To work on communication and listening skills while designing and building simple objects. To think about the power of words and how difficult it can be to get their message across to another person without it being lost in translation.
Author: Urban EdVenture Faculty
Students will learn to carefully craft their words and thoughts to get more accurate information to their partners as they communicate with partners.
Any sort of building materials available in your classroom, such as straws, popsicle sticks, Tinker Toys, Legos, colored pencils, and clay.
Alternatively, students can use simulated “materials” in the form of geometric shapes (four lines, two circles, etc.) that can be used to draw the construction.
The most important thing is that the Architect and the Builder need to have matching building sets so they have the same materials from which to choose.
For 5th grade, we use Popsicle sticks, colored straws and a few colored pencils.
For older grades you could use materials that would allow for building three-dimensional shapes.
Review the instructions and gather building materials for the activity. Separate materials so that each Architect and Builder(s) pair/group has matching building sets.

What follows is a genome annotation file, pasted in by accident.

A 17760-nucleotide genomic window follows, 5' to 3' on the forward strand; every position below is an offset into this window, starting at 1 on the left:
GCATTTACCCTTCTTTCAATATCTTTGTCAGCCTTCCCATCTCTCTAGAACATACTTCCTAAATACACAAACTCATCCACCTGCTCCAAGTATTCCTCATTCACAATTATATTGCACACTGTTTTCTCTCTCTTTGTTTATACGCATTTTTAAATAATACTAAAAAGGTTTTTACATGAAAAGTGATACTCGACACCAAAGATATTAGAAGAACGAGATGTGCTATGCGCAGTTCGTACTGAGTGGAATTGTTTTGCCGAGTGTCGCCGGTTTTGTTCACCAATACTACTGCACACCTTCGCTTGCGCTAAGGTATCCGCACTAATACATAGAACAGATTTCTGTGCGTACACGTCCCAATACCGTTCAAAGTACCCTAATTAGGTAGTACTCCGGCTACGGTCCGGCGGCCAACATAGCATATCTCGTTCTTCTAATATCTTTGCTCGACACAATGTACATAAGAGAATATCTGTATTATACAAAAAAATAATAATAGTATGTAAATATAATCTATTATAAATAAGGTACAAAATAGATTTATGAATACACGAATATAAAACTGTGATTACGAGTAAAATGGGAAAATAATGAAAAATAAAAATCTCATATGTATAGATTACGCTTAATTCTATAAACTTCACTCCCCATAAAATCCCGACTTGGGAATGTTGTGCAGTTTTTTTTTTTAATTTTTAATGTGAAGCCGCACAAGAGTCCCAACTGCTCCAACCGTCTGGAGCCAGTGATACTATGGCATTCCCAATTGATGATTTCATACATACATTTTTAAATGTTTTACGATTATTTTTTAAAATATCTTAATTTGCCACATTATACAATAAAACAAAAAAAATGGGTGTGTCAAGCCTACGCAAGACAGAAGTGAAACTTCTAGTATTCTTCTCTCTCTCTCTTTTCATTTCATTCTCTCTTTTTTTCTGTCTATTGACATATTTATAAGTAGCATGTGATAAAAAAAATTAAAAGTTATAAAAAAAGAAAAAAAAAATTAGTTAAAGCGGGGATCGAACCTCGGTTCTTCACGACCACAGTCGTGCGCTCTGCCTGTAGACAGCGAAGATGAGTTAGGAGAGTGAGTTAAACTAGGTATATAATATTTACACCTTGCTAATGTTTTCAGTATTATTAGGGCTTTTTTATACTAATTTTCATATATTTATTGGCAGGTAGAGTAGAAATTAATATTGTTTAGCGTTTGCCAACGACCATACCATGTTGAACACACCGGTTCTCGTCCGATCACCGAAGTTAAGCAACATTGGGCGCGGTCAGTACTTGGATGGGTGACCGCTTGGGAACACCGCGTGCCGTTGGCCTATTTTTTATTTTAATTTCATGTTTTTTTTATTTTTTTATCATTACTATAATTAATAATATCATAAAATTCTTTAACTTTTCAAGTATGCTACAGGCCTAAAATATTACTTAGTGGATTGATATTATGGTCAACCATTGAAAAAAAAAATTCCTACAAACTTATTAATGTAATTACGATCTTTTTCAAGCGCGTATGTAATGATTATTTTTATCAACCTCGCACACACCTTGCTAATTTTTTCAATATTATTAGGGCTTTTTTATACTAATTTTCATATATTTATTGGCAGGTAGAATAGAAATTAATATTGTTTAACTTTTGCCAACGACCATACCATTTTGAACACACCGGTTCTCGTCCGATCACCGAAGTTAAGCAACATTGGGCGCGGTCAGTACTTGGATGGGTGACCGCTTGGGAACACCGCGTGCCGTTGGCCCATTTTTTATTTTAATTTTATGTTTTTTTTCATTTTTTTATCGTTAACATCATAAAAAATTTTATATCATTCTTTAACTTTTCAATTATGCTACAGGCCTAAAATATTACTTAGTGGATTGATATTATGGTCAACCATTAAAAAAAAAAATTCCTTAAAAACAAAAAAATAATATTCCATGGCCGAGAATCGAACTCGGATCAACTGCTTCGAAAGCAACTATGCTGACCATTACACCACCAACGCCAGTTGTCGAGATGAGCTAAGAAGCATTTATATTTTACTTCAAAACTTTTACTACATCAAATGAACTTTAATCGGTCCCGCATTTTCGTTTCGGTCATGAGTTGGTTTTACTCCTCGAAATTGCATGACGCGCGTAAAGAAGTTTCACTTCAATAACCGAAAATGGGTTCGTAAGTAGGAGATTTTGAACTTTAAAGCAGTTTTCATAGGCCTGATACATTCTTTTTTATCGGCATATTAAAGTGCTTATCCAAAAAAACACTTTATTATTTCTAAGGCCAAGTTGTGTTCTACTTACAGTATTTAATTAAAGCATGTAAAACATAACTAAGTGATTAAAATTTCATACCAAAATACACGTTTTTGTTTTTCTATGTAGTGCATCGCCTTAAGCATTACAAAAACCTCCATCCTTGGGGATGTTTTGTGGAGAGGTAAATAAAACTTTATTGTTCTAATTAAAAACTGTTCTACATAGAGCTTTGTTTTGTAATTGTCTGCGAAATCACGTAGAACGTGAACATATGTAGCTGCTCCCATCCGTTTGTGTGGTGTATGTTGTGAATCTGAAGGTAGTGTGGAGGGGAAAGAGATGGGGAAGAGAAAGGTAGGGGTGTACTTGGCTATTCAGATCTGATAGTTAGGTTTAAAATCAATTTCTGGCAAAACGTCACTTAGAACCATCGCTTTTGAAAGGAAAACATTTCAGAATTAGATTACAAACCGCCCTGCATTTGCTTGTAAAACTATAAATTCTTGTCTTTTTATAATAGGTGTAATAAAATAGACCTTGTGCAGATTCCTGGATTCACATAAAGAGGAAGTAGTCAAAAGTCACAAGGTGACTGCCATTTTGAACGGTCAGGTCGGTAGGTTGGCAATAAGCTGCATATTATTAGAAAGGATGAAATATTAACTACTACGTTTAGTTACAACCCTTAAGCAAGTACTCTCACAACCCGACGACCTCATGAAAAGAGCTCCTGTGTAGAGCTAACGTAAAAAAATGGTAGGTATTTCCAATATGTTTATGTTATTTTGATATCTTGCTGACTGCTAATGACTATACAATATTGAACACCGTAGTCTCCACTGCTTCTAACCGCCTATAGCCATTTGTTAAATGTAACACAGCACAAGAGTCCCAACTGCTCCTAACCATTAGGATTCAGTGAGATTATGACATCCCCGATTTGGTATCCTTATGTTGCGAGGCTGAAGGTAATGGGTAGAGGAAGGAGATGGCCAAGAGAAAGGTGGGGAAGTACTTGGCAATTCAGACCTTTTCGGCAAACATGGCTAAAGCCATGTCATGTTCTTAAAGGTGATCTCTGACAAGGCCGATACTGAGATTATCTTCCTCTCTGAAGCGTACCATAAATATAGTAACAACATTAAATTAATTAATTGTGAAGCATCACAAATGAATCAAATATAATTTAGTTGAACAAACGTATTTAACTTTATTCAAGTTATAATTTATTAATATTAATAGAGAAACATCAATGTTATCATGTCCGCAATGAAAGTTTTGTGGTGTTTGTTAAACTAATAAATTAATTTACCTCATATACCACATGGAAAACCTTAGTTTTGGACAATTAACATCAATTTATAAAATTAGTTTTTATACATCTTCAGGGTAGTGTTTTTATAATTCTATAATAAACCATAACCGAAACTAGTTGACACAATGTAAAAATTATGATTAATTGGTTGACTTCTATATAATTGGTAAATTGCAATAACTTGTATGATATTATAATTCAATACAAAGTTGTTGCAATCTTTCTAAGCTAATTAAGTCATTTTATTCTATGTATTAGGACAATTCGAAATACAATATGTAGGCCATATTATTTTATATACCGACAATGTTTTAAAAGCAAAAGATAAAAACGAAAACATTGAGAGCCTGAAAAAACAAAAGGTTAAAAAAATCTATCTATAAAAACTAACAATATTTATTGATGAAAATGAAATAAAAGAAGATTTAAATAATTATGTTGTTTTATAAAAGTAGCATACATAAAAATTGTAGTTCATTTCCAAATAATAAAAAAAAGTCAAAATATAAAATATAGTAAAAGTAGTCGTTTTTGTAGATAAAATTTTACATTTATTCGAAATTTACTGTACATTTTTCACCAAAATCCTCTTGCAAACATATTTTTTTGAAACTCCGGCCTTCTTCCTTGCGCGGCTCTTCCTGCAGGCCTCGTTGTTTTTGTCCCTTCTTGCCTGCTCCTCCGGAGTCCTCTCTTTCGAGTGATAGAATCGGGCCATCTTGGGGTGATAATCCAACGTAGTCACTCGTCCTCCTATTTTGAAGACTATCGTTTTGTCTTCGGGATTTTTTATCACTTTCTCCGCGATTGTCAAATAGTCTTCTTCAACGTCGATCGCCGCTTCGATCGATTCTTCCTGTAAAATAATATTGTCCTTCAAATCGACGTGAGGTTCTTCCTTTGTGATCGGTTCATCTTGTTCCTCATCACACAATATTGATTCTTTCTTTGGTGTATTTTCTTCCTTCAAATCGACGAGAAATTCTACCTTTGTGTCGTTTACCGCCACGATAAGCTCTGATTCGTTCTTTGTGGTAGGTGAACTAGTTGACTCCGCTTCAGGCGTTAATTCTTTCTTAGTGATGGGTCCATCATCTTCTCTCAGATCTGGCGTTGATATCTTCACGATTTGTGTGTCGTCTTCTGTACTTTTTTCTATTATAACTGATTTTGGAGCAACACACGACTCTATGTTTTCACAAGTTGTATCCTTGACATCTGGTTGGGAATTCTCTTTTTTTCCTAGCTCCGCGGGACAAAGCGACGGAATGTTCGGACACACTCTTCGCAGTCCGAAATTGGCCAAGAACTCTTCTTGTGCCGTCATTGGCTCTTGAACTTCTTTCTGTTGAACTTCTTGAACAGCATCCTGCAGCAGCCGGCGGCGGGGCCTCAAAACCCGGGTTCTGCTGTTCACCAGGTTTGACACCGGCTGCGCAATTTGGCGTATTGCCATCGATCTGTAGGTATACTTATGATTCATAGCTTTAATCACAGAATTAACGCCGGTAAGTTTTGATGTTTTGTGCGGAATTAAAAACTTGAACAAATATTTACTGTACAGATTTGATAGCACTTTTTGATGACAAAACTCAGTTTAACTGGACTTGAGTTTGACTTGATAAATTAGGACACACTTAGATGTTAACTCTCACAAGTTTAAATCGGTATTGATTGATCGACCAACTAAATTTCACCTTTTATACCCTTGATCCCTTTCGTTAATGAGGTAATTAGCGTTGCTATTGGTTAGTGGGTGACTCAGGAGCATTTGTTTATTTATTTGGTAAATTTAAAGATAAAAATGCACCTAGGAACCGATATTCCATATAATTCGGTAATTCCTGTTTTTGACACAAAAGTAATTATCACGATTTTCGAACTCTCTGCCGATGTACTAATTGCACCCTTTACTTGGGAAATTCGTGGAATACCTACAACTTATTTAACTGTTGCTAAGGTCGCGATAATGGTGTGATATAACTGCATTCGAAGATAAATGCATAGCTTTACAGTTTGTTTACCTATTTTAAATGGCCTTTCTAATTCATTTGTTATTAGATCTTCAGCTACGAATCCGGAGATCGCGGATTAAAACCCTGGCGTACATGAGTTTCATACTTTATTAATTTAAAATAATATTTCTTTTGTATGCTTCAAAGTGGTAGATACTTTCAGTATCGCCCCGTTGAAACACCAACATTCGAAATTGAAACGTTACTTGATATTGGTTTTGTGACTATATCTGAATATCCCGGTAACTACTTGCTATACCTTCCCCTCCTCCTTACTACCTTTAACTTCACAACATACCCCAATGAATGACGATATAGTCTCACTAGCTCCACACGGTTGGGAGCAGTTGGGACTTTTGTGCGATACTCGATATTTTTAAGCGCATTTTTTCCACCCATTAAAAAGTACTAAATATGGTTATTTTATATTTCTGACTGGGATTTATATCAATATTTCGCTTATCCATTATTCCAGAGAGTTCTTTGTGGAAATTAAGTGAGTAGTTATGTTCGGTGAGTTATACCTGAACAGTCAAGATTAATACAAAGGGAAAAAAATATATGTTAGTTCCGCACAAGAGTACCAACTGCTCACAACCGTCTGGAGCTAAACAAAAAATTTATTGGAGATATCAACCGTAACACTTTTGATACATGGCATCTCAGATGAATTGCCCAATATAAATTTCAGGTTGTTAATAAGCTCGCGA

Debrief as a group or have students quietly reflect on the experience through writing about the following questions:
- Which role was the most difficult for you? Why?
- Which round was most successful for your group? Why?
- What were the specific methods you used to accomplish your task?
- How does this activity relate to working with a community partner?
Divide the class into pairs. A group of three is also fine – you can have students each rotate through the Architect role and have two different Builders during each round.
Have the pairs sit back-to-back (we do this on the floor) so that they cannot see each other's work.
Explain that one person will start as the Architect and get 2 minutes to build a design that they will have to describe to the Builder. The other member will be the Builder and they will then get two minutes to try and replicate the Architect’s design as the Architect describes it to them.
There will be three rounds (if time allows) with the students in each pair alternating roles in each round. The rounds go as follows:
- Round 1: The Architect speaks and the Builder is silent
- Round 2: The Architect speaks and the Builder is allowed to ask yes/no questions
- Round 3: The Architect and the Builder are allowed to speak freely to one another
Hand out building materials and begin the activity.
Collect building materials. Reflect on the experience of being Architect and Builder. What did they learn about effective communication?